On Thu, 31 Mar 2016 23:16:20 +0300, Evgeny Filatov
>On 31.03.2016 22:25, Eric Jacobsen wrote:
>> On Thu, 31 Mar 2016 22:16:37 +0300, Evgeny Filatov
>> <firstname.lastname@example.org> wrote:
>>> On 31.03.2016 20:13, Randy Yates wrote:
>>>> Hello Evgeny,
>>>> I have been on comp.dsp since about 1993. It has been a real pleasure
>>>> and privilege to hear and learn from folks like you. I can't really
>>>> espouse this group enough - it has helped me greatly in my pursuit of
>>> I've learned about comp.dsp in early 2010s. I was offered a job I wasn't
>>> qualified for; I needed to learn some DSP to do it, so I needed a DSP
>>> text. That's how I've purchased a copy of "Understanding Digital Signal
>>> Processing" by Lyons and learnt about this group.
>> It's always good to hear the success stories! ;)
>> Eric Jacobsen
>> Anchor Hill Communications
>Eric, by the way, after our recent discussion I've attempted to update
>my library, and may be you'd like to have a look at these, too:
>The book by Johannesson and Zigangirov contains a really accessible
>description of the BCJR algorithm (okey, perhaps that can be useful for
>anyone else). (The text can also be found in the web at some websites.
>It's just when a book is useful I try to get a copy.)
The second one looks like a nice reference, partly because it covers
sequential decoding, which many texts skip.
I'll stick it in my list for the next time I'm buying books...already
got a few too many, though, I think, as I'm running out of space. ;)
Anchor Hill Communications
Posted by rickman●April 1, 2016
On 9/12/2012 10:31 PM, email@example.com wrote:
> Hi Rick:
> ADI and with the SigmaDSP do have a way for experience assembly code programmers
to code their own algorithm.
> Let me know if you want to know more about the capabilities.
Thanks for the reply. That was some time ago. I'm not sure I even
recall the application. lol No, I remember. In fact, there may be a
new interest in this in the future as the existing design is becoming
I would be interested in learning more about this, but if it is such a
struggle getting information about using assembly language on these
devices, it doesn't seems like something that would be productive.
I have a current app that requires extremely low power if these parts
can keep up. It is about five times higher sample rate than typical
audio work, but not a heavy processing load for each sample.
> On Tuesday, October 26, 2010 11:11:18 AM UTC-4, rickman wrote:
>> On Oct 26, 2:39 am, emeb <ebromba...@gmail.com> wrote:
>>> On Oct 25, 10:13 pm, robert bristow-johnson
>>> <r...@audioimagination.com> wrote:
>>>> On Oct 25, 11:47 am, emeb <ebromba...@gmail.com> wrote:
>>>>> On Oct 24, 10:11 am, rickman <gnu...@gmail.com> wrote:
>>>>>> I have been watching the sigmaDSP from ADI and the similar part from
>>>>>> TI. These parts seem ideal for a lot of applications but the problem
>>>>>> I have is with the tools. They don't let you write your own code.
>>>>>> You can only string together modules from their library. They are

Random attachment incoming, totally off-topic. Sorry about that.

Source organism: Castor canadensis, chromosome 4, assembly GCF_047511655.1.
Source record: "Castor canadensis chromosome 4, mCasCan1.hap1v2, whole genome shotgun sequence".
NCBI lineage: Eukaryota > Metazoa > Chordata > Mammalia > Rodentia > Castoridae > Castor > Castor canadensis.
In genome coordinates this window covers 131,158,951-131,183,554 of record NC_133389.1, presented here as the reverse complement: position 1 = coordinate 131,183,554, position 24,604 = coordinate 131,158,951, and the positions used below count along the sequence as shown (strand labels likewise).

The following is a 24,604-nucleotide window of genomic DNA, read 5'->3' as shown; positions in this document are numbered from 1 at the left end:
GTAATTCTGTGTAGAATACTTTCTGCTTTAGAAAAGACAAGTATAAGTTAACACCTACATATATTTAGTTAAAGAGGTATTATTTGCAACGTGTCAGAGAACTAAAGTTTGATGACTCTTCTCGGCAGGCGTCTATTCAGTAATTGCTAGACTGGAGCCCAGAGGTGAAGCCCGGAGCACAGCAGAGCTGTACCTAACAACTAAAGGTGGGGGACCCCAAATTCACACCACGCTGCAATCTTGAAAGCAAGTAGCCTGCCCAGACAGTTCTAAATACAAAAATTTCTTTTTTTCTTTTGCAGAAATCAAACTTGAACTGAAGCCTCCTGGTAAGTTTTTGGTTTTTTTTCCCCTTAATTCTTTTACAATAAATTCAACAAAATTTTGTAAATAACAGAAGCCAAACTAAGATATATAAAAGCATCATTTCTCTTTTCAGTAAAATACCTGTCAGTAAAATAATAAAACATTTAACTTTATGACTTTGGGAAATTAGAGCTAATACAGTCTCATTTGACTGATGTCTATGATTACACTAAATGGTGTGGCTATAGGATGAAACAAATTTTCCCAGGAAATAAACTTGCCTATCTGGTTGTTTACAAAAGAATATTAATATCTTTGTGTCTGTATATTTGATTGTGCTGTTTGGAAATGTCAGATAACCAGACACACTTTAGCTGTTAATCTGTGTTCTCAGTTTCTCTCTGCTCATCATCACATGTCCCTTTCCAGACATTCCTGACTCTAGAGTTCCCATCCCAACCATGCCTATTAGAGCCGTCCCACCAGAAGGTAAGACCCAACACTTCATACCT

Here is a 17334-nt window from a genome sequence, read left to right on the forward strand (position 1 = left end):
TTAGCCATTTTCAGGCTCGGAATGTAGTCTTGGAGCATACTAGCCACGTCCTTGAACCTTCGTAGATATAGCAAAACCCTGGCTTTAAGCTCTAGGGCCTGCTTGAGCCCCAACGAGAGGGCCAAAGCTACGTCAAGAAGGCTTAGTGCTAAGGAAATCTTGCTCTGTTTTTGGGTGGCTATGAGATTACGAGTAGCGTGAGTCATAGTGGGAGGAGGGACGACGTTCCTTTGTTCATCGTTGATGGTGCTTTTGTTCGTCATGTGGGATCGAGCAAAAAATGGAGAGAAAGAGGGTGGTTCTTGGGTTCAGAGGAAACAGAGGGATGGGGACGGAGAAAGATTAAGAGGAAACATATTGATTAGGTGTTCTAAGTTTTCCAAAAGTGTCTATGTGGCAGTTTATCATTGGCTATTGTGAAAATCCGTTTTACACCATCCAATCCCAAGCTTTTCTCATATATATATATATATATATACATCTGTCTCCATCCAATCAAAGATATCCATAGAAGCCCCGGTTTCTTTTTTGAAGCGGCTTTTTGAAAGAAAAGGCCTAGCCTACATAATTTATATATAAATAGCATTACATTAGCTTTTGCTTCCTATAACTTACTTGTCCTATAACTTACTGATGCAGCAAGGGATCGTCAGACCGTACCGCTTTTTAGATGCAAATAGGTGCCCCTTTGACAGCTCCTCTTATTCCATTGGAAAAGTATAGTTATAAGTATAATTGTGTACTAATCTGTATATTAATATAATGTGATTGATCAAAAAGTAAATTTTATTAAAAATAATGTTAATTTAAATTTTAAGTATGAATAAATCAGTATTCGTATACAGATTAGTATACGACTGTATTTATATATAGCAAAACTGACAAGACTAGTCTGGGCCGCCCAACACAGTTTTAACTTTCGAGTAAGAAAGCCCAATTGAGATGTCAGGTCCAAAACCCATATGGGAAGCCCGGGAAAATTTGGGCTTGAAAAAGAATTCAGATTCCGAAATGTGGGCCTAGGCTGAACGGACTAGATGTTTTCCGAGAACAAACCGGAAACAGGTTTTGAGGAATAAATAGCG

>>>>>> mostly filters and similar functions and I don't see how to do a lot
>>>>>> of very basic stuff that any other processor can do.
>>>>>> I've contacted both TI and ADI support and they both say their tools
>>>>>> still don't support user written code and I don't see where that is
>>>>>> much of an issue with them. Is this because the parts are hard to
>>>>>> program or because the parts are limited and they would be hard to use
>>>>>> to implement control functions for example.
>>>>>> I wrote about this a couple of years ago and someone said I was
>>>>>> mistaken and they did support assembly language programming by the
>>>>>> user. Anyone know anything about that? Am I asking support the wrong
>>>>> Have you looked at the Spin Semiconductor FV-1?
>>>> hadn't heard of this chip, nor of the company.
>>> Founded by Keith Barr who started Alesis and just passed away a few
>>> months back. He did the chip design on the FV-1 apparently. It bears a
>>> striking resemblance to some of the older parts from Alesis /
>>>>> While aimed primarily at inexpensive audio effects, it does have some
>>>>> of the features you've mentioned, and the development environment is
>>>>> free. It's an odd beast, with 24-bit precision codec and ALU, 128-step
>>>>> stored program, 32k of 'floating point' buffer memory and a 3 channel
>>>>> low-speed ADC for user input.
>>>> i couldn't find the programmer's reference manual (or whatever they
>>>> call it at Spin). the only instructions the data sheet mentions is
>>>> LOG and EXP. i usually don't think it's worth much real estate on
>>>> silicon to implement log() and exp() at such a low level. i have yet
>>>> to use a log() or exp() at full-bandwidth audio (well, maybe for
>>>> limiting/compression, i guess i *did* use it once on every sample
>>>> without skipping).
>>> All the instructions are described here:
>>> The instruction set is very different from most DSPs - a lot of common
>>> filtering and interpolation functions are compressed down into single